The new Dispute Resolution Commitment (see item 1 above) is the latest in a series of government moves to encourage the use of ADR mechanisms, including negotiation, mediation and neutral evaluation. In our last ADR e-bulletin, we reported on the government's consultation on "Solving disputes in the County Courts: creating a simpler, quicker and more proportionate system", which asked for views on compulsory mediation information sessions, automatic referral to mediation, and extension of the provisions in the Mediation Directive to domestic disputes. Herbert Smith responded to the consultation on 29 June 2011.
Lord Justice Jackson has also provided a response to the consultation, as have the Lord Chief Justice and Master of the Rolls on behalf of the judiciary as a whole. These can be viewed here.
Lord Justice Jackson's response to the consultation includes the following points:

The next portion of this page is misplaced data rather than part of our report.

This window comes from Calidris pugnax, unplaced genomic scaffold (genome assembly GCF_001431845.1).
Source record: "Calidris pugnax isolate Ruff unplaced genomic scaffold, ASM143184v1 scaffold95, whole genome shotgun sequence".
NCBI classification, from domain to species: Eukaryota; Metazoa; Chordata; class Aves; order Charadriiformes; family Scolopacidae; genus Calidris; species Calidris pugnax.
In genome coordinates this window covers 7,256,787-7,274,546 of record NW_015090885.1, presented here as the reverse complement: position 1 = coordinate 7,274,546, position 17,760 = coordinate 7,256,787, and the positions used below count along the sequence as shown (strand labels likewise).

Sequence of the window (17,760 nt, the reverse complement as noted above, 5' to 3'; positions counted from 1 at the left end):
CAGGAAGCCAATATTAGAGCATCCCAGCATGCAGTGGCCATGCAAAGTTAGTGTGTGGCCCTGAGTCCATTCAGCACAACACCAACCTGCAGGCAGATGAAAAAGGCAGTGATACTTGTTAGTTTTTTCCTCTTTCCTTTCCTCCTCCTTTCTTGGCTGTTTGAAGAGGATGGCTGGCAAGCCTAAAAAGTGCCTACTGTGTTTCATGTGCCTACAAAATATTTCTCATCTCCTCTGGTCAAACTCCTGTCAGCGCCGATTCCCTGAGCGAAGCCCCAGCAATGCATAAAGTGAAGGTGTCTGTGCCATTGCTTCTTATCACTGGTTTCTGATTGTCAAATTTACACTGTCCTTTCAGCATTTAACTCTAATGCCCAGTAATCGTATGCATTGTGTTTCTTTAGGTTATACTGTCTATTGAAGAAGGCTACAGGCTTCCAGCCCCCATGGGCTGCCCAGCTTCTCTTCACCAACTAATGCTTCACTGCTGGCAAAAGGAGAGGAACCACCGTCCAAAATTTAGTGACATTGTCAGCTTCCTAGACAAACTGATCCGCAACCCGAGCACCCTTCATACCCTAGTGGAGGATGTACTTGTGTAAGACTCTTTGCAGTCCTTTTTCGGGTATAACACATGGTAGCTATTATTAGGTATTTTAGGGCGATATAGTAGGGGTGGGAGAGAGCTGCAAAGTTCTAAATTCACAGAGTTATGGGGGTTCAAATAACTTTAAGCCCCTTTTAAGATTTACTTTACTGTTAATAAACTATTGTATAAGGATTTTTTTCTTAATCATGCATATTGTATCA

- ADR should be encouraged, but Jackson LJ does not support compulsory mediation;
- He supports the proposals for an accreditation scheme for mediators and the introduction of a mediation handbook;
- In terms of higher value claims, an information pack about mediation should be sent to the parties in every case;
- There should be improved training for judges and lawyers on mediation and steps taken to increase public awareness of the benefits of mediation; and
- The Mediation Directive should not be extended to apply to domestic cases, as this would add a raft of unwelcome rules to no useful purpose.
The judiciary's response to the consultation includes the following points:
- The judiciary recognise the benefits of ADR, but caution that it is not suitable for resolving all civil disputes. They highlight the need for courts to remain in control of the progress of proceedings;
- It is essential to have a proper, rigorous accreditation system for mediation;
- They also support automatic referral to mediation for small claims. However, they do not support compulsory mediation;
- There is little point in introducing compulsory mediation information sessions for cases with a value of up to £100,000; and
- Extension of the requirements of the Mediation Directive to domestic cases would be unnecessary and disproportionate.
The Ministry of Justice plans to publish its response to the consultation by the end of October 2011, setting out the proposals it intends to take forward.